1) Visit Peruvian markets
This is an activity which is top of the list for things to know when travelling to Peru. Stepping into a Peruvian market means immersing yourself in colour, exotic aromas and local life. Markets are fantastic places to uncover culturally authentic cuisine and support the local economy, whilst finding some must-have souvenirs for you Peruvian trip. Whether you are in Lima, Cusco or Arequipa, you can guarantee there is a market nearby. What’s more, for less than $1 you can buy yourself a perfectly good snack or meal. Highlights include;
Cerviche – a dish made from fresh, raw fish with lime squeezed over the top of it
Lomo Saltado – a dish which combines rice with strips of sirloin and onions. An excellent meal if you are about to head off on a trek.
2) Travel in Peru with Peru Hop
The best way to travel in Peru is to use Peru Hop, a bus service which runs throughout the country and even into neighbouring Bolivia. It is a safe, convenient way for solo travellers and groups to see the country. Peru hop gives travellers the flexibility to hop on and off wherever they want. The beautiful thing about this service is that it offers a variety of deals that can cater to any traveller’s itinerary. So whether you want to see every city in the country, or just take a trip between Lima and Cusco, this is the service for you.
To put cost in perspective, a ticket from Lima down the south coast to La Paz costs £249. That’s with stops at: Paracas, Huacachina, Nazca, Arequipa, Puno and Copacabana en-route.
Here’s the link, you can thank me later.
3) Alternative treks to the Inca Trail
Macchu Pichu is the undisputed poster boy of Peru. Yet the Inca trail is by no means the only way of reaching the Inca cloud fortress. Another trek, Salkantay, takes an alternate ancient footpath. The end result is a journey which passes through the subtropical jungle and lofty mountain peaks.
What’s more, be sure not to miss out on some of the gorgeous scenery on offer elsewhere in the country. The Colca Canyon trek is close to the town of Arequipa and descends over 3200m. It is more than twice as deep as the Grand Canyon. The end of the trek features a 3 am ascent of Colca canyon in darkness – to be greeted by a breathtaking sunrise at the top.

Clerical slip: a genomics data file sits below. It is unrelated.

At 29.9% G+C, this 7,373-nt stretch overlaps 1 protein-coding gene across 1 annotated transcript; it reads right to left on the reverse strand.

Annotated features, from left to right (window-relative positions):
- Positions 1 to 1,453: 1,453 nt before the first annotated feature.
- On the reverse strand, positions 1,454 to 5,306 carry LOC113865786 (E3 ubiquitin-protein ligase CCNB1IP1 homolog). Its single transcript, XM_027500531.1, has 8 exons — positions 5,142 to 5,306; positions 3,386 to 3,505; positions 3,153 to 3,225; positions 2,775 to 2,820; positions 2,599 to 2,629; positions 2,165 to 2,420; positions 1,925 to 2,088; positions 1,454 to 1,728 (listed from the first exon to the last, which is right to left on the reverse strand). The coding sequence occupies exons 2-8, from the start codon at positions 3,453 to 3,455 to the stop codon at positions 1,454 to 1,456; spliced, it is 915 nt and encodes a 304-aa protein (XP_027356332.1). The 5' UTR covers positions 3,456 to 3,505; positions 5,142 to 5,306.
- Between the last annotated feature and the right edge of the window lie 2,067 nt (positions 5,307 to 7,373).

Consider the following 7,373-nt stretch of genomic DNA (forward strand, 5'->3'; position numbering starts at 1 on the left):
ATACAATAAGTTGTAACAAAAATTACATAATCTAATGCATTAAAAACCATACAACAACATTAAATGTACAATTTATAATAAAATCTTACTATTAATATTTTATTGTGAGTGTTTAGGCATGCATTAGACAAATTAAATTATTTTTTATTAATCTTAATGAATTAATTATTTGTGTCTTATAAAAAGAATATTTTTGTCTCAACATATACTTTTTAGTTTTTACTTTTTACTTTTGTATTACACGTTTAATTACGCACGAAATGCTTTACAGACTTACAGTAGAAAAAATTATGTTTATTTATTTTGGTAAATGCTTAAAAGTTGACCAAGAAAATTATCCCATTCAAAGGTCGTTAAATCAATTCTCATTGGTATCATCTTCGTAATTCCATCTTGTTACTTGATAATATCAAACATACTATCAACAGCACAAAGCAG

4) Things to do in Lima
Lima may not have the rustic charm of Cusco; but to say it is not worth seeing would be to do Peru’s capital a disservice. This sprawling metropolis of 10 million people has a lot to offer. Lima boasts numerous beaches and miles of dramatic coastal views from the neighbourhoods of Miraflores and Barranco. In the evening, these districts full of bars and restaurants come to life.
Culture vultures won’t be short of things to do in Lima, either. The city has a wealth of museums and colonial era architecture. The National Museum of Archaeology, Anthropology and History contains a huge amount of pre-hispanic materials, from metalwork through to vases.
Fast-forward a few centuries and Lima’s Plaza Mayor. This square hosts historical attractions such as the 16th century cathedral and the government palace, adorned with a facade of palm trees.
5) Don’t book treks online
This is a top piece of Peru travel advice. If you book a trek online you will end up paying double the cost. Instead, wait until you reach your destination and enquire within your accommodation. Reputable companies often have deals with hostels and hotels, and you will be put in contact with an affordable, reliable tour company.
6) Visit Huacachina
Huacachina is a tiny Oasis lying just to the South of the town of Ica. It is surrounded on all sides by monstrous sand dunes. These dunes happen to be pretty perfect for rattling down on a body board. Thrill seekers will be taken out into the desert by dune buggy and allowed to fly down the dunes at a crazy speed.
Travellers only need a day in this tiny desert town, it is the perfect stop to break up a journey between Lima and Arequipa.
7) Carry exact change in Peru
One of the things to be careful of in Peru. In unfamiliar surroundings, with a potential language barrier, it is easy to pay with a large note and receive suspiciously little change. When out and about, try and have coins in Sol ( Peruvian currency). This will ensure that if you try and pay for something or get on to public transport it will be more difficult to be short-changed.
8) Befriend a local
Yes, gringo tax is a thing. As a tourist, you will inevitably be charged more for cab rides and at markets. Make friends with a Peruvian and not only will you get taken to the best spots in town, but you’re taxi fares will drop as if by magic.
10) Learn some basic Spanish
This may seem an obvious one. No one is saying that you have to be able to watch Narcos with the subtitles off before you travel in Peru. However, it doesn’t hurt to learnt the basics, for your own sake and out of politeness. Pick yourself up a pocket dictionary or use your phone to learn some of these.
- How are you?
- How much?
- Where can I find…
- The numbers 1- 20
Yeah, this is amongst the best Peru travel advice you will get. And it’s rather self-explanatory. Be as careful as you want but it happens to everyone once. Make sure you’re prepared rather than taking a day out.